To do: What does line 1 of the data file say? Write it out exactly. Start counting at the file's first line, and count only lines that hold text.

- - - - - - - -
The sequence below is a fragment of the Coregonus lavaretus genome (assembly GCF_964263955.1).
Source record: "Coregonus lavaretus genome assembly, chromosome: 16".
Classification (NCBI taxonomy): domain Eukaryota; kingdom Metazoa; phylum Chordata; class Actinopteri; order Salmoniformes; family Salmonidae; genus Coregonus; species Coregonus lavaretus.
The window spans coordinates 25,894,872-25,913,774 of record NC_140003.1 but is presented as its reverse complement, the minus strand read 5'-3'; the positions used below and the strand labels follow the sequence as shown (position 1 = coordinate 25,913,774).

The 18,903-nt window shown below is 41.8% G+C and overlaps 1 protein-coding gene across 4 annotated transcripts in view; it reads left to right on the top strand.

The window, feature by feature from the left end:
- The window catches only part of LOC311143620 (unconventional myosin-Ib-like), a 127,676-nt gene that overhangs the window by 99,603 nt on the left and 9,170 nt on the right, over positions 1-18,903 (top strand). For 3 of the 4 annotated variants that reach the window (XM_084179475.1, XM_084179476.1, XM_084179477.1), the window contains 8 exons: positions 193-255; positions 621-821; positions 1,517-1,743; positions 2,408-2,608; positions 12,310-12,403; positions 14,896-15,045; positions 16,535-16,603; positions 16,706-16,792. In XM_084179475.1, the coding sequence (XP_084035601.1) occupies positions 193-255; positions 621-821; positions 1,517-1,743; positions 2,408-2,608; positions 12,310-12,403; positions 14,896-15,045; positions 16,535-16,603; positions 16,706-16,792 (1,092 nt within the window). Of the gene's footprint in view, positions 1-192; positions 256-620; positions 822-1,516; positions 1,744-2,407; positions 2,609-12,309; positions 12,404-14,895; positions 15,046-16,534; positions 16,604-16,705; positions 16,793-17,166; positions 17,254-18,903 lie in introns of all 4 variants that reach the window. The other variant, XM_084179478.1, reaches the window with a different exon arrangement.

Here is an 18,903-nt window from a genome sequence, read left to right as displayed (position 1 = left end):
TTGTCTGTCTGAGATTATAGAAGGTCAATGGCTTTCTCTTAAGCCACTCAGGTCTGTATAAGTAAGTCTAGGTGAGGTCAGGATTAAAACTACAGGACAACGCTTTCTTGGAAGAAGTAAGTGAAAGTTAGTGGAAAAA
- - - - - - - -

The sequence below is a fragment of the Coregonus lavaretus genome (assembly GCF_964263955.1).